This said, different regions in Spain will have some freedom to set different rules where parts of their territory are ‘unique’ enough to warrant this.
How many people can visit each other at once?
Maximum groups of 10 people are allowed in any one house, including members of the household – a person living alone can have nine visitors, but a couple with three children cannot have more than five.
This is also the case when people gather on the street to meet.
Are there any extra restrictions about meeting up with people?
Everyone who meets must keep a physical distance – if possible, at least two metres – and should wear masks and gloves, wash their hands frequently and step well back from others if they need to cough or sneeze, even with a mask on.
It means you can pop round to see a friend, but should not really give them a hug, just in case.
Of course, nobody is going to fine you if you do hug your friends in their homes, because they will not see you, but the government is appealing to everyone to be as sensible as possible and take every step to avoid passing on the condition.
Even if you think you or they don’t have Covid-19, there is still a chance that one of you might be an asymptomatic carrier, or have already caught it but, as symptoms do not normally show for up to two weeks, have not realised it.
What about travelling in cars, or giving lifts?
Any members of the same household can travel together by car, although where possible, it is strongly recommended that occupants stay at least a metre apart and that nobody uses the front passenger seat.
This is the case in vehicles with up to nine seats, including that of the driver.
In vehicles, except where the driver is alone, everyone must wear masks.
And public transport?
Buses, trains, trams and taxis in built-up areas and between these, for short-haul travel, will be able to operate at between 80% and 100%.
Long-distance and medium-distance transport will only be running 30% of their connections, and only 50% full.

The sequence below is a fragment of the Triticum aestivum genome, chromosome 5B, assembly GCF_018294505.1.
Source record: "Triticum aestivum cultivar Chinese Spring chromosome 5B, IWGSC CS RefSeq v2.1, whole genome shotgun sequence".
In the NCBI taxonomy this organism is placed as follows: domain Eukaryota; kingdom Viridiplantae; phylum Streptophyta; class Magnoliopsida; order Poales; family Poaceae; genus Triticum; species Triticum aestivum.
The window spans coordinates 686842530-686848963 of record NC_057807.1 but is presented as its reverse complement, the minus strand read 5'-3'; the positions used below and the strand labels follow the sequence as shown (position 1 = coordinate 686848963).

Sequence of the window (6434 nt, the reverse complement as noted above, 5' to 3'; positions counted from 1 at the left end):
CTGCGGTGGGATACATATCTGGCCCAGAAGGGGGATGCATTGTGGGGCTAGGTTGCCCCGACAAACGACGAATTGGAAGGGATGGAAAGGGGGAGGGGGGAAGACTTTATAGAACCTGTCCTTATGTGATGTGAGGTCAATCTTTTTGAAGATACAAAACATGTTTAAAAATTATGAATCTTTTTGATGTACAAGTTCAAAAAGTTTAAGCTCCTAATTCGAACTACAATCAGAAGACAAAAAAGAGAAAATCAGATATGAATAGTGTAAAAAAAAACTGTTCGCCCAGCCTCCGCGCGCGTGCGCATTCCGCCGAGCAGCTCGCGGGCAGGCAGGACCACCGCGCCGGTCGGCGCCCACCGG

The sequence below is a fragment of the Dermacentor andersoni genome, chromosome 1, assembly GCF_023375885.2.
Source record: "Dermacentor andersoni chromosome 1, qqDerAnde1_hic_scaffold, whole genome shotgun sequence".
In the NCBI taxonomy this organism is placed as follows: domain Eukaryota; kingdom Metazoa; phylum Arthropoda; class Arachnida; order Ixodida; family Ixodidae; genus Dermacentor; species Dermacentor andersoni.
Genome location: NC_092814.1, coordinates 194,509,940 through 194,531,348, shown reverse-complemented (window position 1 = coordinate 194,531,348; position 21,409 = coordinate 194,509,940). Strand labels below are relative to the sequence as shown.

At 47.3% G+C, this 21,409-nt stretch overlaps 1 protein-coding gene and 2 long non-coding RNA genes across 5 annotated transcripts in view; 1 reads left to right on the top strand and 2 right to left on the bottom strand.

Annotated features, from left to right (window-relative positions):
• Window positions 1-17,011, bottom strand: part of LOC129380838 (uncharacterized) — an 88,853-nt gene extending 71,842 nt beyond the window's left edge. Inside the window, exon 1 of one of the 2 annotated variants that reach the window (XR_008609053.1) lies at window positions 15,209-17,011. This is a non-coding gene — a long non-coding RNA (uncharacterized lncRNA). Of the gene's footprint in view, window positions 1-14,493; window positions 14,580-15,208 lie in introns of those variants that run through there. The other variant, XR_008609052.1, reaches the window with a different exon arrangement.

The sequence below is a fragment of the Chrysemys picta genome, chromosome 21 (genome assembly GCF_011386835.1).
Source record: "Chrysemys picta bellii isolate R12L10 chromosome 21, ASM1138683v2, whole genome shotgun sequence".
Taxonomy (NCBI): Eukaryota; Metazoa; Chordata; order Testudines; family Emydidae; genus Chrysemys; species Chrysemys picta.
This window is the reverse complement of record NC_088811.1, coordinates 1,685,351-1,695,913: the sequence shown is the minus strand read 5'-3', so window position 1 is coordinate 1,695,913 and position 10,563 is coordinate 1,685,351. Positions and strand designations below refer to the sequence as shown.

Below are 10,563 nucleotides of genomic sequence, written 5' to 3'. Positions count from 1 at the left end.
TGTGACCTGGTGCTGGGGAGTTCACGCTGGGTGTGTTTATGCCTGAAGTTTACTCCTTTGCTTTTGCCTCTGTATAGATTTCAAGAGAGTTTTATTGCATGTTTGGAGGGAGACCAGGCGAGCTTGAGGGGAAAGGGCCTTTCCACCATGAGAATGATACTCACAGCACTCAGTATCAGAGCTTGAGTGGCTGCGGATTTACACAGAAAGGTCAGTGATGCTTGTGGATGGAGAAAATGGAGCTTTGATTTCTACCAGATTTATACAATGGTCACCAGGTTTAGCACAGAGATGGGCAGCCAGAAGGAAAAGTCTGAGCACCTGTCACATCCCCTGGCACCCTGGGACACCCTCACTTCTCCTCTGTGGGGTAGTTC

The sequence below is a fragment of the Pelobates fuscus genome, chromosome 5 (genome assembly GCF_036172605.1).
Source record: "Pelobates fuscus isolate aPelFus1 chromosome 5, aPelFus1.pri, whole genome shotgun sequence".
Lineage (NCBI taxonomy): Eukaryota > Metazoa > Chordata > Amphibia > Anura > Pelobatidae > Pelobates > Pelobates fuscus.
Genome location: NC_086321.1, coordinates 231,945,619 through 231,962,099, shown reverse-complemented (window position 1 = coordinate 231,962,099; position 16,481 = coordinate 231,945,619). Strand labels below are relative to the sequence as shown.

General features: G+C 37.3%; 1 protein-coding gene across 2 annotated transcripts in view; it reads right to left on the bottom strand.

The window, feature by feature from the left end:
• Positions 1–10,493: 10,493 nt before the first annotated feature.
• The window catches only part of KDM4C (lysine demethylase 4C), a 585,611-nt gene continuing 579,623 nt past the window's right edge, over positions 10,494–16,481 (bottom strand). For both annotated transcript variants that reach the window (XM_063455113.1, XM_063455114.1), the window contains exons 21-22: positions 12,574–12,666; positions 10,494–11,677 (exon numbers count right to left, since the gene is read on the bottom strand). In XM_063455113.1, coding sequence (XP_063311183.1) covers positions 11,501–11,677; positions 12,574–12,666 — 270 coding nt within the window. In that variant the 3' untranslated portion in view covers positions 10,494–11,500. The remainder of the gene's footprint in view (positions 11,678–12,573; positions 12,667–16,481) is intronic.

The rule about not travelling outside one’s province does not apply if this is for work, where a business is permitted to open, nor for other essential journeys such as for animal care or for looking after disabled or elderly people.
Religious communities and funerals
Churches and other places of worship are allowed to open, but a maximum of a third full; social distancing still applies, as does the requirement to wear a mask. This said, most of Spain’s Muslim community is reluctant to reopen mosques at present, so you should check before attending.
‘Lone funerals’, one of the most heartbreaking aspects of lockdown, will be in the past in ‘Phase 1’, with a maximum of 15 people in attendance if they are outside and 10 if they are inside, who must stay between one and two metres apart; masks are also obligatory.
The priest, faith leader, crematorium worker leading the service, or other, similar person as appropriate, does not count as one of the 10 or 15.
So, I can go out for a coffee at last?
Bars and restaurants are now able to open in ‘Phase 1’ zones, but tables must be a minimum of two metres apart, and no single customer group can exceed 10 people.
Menus and napkin dispensers cannot be used, as these are communal facilities, and all tables and chairs must be disinfected between customers.
Only half of all tables can be occupied.
Where a bar or restaurant is not able to comply with these requirements due to space limitations, they are not allowed to open, but can continue to provide a food delivery or takeaway service, which the customer can collect in person.
Shops, department stores, retail centres
During ‘Phase 0’, shops of under 400 square metres in size not considered ‘essential services’ have been permitted to open, but can only attend to customers by appointment.
Larger shops, such as department stores, and shopping centres, still cannot open during ‘Phase 1’ – although DIY stores and similar can open to traders only – and those retailers given the go-ahead to reopen can only be 30% full at any time.
Customers can enter without an appointment, and the ‘Phase 0’ rule about one staff member per client no longer applies.